Hearing Screening

POSITIVE HEARING SCREENING OUTCOMES IN SCHOOLCHILDREN FROM POLAND AND OTHER COUNTRIES OF EUROPE, CENTRAL ASIA, AND AFRICA

by Piotr H. Skarżyński, Adam Piłka, Maciej Ludwikowski, Magdalena B. Skarżyńska

The proper functioning of hearing, vision, and speech is the basis for social communication, and in today’s society they are necessary for rapid and accurate information flow. Deficits in hearing can cause problems with receiving the information and can also impair speech development. In turn, this may prevent attendance in mainstream schools and the achievement of a full education. Therefore in many countries universal newborn hearing screening programs have been introduced [1–10]. Many children have benefit from early interventions such as cochlear implants, hearing aids, or appropriate rehabilitation management. Nevertheless, there are still a large number of school-age children with hearing disorders.
In Poland, the first studies on hearing screening in newborns were performed by Prof. Maria Goralówna (present- ed in 1993 at a congress in Augustow, Poland). In 1995–98, Prof. Henryk Skarżyński and co-workers undertook several studies on this area [11]. All these studies were limit- ed to newborn screening, and resulted in the development of a universal newborn hearing screening program that is now part of the general health care system in Poland.
A key age for diagnosing communication disorders – apart from infancy and preschool – is when the child is in primary school. At this time, malfunction of the sensory organs can give rise to delays in learning, difficulties in acquiring language skills, and impaired intellectual development, all of which rely on effective communication with the environment. Early detection and diagnosis of disorders of hearing, vision, and speech, together with appropriate treatment, can promote a child’s proper development and allow them to fully participate in life. There- fore, in 2001, with experience gathered from studies of newborns [2,11], the Institute of Physiology and Pathology of Hearing began performing epidemiological studies focused on schoolchildren.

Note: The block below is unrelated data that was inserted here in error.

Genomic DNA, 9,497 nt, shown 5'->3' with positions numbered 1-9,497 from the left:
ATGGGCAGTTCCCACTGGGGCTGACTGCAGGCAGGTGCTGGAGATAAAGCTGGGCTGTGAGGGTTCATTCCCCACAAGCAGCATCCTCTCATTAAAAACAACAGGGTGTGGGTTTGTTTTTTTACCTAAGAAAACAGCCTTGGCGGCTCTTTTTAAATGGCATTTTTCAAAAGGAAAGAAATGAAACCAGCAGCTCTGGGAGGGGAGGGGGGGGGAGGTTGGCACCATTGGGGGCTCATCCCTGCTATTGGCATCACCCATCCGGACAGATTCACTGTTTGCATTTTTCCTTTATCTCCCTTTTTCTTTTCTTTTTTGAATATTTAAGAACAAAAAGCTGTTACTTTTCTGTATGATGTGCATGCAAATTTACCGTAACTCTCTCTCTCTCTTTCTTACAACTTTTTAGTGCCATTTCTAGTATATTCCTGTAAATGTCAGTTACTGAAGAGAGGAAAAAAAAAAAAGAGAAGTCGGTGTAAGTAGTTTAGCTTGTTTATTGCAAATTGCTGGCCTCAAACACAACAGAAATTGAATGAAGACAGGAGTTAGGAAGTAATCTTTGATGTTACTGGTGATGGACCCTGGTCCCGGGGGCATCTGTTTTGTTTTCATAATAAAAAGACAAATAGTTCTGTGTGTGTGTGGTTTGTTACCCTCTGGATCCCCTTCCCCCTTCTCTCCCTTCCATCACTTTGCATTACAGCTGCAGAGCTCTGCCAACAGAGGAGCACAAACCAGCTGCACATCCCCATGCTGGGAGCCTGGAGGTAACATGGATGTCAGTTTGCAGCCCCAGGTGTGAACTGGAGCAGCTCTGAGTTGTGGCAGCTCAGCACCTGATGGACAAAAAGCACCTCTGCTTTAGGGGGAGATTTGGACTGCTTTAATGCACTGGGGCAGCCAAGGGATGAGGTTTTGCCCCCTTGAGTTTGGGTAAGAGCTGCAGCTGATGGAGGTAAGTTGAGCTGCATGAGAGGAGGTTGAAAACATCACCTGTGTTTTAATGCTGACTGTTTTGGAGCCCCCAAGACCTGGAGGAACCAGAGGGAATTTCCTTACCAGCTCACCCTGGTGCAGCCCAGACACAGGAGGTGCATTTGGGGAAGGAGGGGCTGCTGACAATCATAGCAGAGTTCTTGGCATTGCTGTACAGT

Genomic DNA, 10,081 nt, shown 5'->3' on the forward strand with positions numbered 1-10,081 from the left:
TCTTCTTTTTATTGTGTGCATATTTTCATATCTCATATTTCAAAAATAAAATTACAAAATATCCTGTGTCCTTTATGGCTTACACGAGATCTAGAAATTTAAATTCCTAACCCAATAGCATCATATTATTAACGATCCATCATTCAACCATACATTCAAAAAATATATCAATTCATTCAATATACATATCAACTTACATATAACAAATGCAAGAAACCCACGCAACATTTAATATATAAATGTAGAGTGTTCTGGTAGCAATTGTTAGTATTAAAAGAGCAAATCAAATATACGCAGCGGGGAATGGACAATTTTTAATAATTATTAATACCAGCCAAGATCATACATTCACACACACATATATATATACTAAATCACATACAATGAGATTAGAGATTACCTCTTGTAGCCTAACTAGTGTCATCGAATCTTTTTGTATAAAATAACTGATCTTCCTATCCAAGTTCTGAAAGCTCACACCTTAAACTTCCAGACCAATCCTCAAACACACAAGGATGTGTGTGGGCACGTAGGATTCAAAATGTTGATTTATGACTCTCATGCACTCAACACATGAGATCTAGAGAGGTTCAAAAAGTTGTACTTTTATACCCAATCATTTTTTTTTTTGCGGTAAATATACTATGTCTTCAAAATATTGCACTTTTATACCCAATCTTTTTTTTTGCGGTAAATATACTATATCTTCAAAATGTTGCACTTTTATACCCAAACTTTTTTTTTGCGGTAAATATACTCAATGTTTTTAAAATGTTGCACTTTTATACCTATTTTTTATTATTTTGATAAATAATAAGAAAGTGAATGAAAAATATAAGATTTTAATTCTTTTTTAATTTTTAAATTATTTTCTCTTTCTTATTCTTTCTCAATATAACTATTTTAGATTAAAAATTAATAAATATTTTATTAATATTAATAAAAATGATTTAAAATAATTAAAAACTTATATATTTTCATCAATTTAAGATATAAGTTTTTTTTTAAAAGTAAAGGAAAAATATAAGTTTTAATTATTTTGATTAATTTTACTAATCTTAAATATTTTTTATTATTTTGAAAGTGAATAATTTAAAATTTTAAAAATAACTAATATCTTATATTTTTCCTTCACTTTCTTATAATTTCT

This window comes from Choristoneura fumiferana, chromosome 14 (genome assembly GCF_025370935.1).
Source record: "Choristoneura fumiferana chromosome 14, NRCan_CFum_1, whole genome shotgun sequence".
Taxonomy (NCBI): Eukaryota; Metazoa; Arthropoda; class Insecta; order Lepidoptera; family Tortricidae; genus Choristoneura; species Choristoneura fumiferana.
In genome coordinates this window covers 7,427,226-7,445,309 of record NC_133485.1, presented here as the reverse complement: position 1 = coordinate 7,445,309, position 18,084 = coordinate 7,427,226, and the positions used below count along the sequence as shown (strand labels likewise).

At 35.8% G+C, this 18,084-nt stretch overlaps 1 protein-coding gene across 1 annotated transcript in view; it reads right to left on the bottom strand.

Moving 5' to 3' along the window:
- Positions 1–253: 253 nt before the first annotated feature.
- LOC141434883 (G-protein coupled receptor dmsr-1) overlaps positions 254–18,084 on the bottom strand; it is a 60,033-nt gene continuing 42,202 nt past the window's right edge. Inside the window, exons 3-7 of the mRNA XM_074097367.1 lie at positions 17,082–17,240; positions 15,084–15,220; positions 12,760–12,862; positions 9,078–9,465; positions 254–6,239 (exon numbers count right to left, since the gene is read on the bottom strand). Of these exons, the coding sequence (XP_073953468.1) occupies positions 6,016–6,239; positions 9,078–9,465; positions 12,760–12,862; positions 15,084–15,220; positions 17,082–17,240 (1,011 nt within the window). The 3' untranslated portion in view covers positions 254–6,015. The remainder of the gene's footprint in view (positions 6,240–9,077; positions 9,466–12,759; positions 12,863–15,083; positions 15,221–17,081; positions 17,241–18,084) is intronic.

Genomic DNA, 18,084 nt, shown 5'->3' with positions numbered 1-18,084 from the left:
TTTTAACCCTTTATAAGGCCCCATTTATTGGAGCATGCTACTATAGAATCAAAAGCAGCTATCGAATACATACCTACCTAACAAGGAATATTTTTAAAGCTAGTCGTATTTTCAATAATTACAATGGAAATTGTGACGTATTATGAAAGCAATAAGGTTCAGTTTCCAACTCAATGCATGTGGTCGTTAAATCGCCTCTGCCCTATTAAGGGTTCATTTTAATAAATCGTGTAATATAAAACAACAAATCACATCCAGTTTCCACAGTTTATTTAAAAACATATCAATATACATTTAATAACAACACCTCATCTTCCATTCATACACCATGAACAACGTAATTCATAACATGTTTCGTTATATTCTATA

The importance of detecting communication disorders was raised during the Polish Presidency of the Council of the European Union. It succeeded in drawing the attention of politicians, representatives of the Member States, and EU of a universal newborn hearing screening program that is now part of the general health care system in Poland.
A key age for diagnosing communication disorders – apart from infancy and preschool – is when the child is in primary school. At this time, malfunction of the sensory organs can give rise to delays in learning, difficulties in acquiring language skills, and impaired intellectual development, all of which rely on effective communication with the environment. Early detection and diagnosis of disorders of hearing, vision, and speech, together with appropriate treatment, can promote a child’s proper development and allow them to fully participate in life. There- fore, in 2001, with experience gathered from studies of newborns [2,11], the Institute of Physiology and Pathology of Hearing began performing epidemiological studies focused on schoolchildren.